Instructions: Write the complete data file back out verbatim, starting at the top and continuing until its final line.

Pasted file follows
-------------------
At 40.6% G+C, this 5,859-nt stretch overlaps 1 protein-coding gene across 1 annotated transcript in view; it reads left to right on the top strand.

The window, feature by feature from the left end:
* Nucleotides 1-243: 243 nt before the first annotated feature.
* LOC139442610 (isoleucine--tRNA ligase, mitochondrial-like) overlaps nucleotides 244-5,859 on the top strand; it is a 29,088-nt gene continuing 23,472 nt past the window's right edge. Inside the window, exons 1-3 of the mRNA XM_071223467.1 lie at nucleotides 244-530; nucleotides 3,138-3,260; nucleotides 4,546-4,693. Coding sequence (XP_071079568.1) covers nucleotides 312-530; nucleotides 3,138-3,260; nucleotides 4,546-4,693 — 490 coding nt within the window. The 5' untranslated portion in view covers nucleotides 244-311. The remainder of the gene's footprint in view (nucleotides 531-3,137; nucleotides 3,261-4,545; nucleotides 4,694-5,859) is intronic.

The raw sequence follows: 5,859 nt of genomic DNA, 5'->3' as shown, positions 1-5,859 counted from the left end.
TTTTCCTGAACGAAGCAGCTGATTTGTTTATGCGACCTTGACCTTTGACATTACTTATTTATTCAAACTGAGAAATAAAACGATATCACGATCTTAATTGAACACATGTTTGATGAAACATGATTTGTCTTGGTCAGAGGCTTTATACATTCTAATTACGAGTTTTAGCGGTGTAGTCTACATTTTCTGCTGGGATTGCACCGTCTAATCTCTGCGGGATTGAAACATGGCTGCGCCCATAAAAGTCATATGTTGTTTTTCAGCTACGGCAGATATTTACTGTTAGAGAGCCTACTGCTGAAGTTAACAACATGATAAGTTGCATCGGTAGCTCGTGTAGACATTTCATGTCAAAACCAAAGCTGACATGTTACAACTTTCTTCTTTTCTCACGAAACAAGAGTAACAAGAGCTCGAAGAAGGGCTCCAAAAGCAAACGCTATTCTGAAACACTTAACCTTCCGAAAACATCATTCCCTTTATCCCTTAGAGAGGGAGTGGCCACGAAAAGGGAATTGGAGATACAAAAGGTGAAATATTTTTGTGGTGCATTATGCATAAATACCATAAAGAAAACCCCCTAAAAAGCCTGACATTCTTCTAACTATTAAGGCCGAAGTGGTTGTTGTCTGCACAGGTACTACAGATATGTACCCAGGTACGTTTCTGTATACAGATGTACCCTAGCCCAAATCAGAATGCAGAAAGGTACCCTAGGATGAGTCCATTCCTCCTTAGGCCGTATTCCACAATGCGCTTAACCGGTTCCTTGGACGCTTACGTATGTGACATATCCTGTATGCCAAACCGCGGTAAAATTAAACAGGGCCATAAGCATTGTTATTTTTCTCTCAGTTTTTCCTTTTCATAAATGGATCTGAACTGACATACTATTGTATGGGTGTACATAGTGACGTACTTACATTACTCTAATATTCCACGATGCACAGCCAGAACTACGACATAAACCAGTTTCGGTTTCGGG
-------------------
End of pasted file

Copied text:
At 40.6% G+C, this 5,859-nt stretch overlaps 1 protein-coding gene across 1 annotated transcript in view; it reads left to right on the top strand.

The window, feature by feature from the left end:
* Nucleotides 1-243: 243 nt before the first annotated feature.
* LOC139442610 (isoleucine--tRNA ligase, mitochondrial-like) overlaps nucleotides 244-5,859 on the top strand; it is a 29,088-nt gene continuing 23,472 nt past the window's right edge. Inside the window, exons 1-3 of the mRNA XM_071223467.1 lie at nucleotides 244-530; nucleotides 3,138-3,260; nucleotides 4,546-4,693. Coding sequence (XP_071079568.1) covers nucleotides 312-530; nucleotides 3,138-3,260; nucleotides 4,546-4,693 — 490 coding nt within the window. The 5' untranslated portion in view covers nucleotides 244-311. The remainder of the gene's footprint in view (nucleotides 531-3,137; nucleotides 3,261-4,545; nucleotides 4,694-5,859) is intronic.

The raw sequence follows: 5,859 nt of genomic DNA, 5'->3' as shown, positions 1-5,859 counted from the left end.
TTTTCCTGAACGAAGCAGCTGATTTGTTTATGCGACCTTGACCTTTGACATTACTTATTTATTCAAACTGAGAAATAAAACGATATCACGATCTTAATTGAACACATGTTTGATGAAACATGATTTGTCTTGGTCAGAGGCTTTATACATTCTAATTACGAGTTTTAGCGGTGTAGTCTACATTTTCTGCTGGGATTGCACCGTCTAATCTCTGCGGGATTGAAACATGGCTGCGCCCATAAAAGTCATATGTTGTTTTTCAGCTACGGCAGATATTTACTGTTAGAGAGCCTACTGCTGAAGTTAACAACATGATAAGTTGCATCGGTAGCTCGTGTAGACATTTCATGTCAAAACCAAAGCTGACATGTTACAACTTTCTTCTTTTCTCACGAAACAAGAGTAACAAGAGCTCGAAGAAGGGCTCCAAAAGCAAACGCTATTCTGAAACACTTAACCTTCCGAAAACATCATTCCCTTTATCCCTTAGAGAGGGAGTGGCCACGAAAAGGGAATTGGAGATACAAAAGGTGAAATATTTTTGTGGTGCATTATGCATAAATACCATAAAGAAAACCCCCTAAAAAGCCTGACATTCTTCTAACTATTAAGGCCGAAGTGGTTGTTGTCTGCACAGGTACTACAGATATGTACCCAGGTACGTTTCTGTATACAGATGTACCCTAGCCCAAATCAGAATGCAGAAAGGTACCCTAGGATGAGTCCATTCCTCCTTAGGCCGTATTCCACAATGCGCTTAACCGGTTCCTTGGACGCTTACGTATGTGACATATCCTGTATGCCAAACCGCGGTAAAATTAAACAGGGCCATAAGCATTGTTATTTTTCTCTCAGTTTTTCCTTTTCATAAATGGATCTGAACTGACATACTATTGTATGGGTGTACATAGTGACGTACTTACATTACTCTAATATTCCACGATGCACAGCCAGAACTACGACATAAACCAGTTTCGGTTTCGGG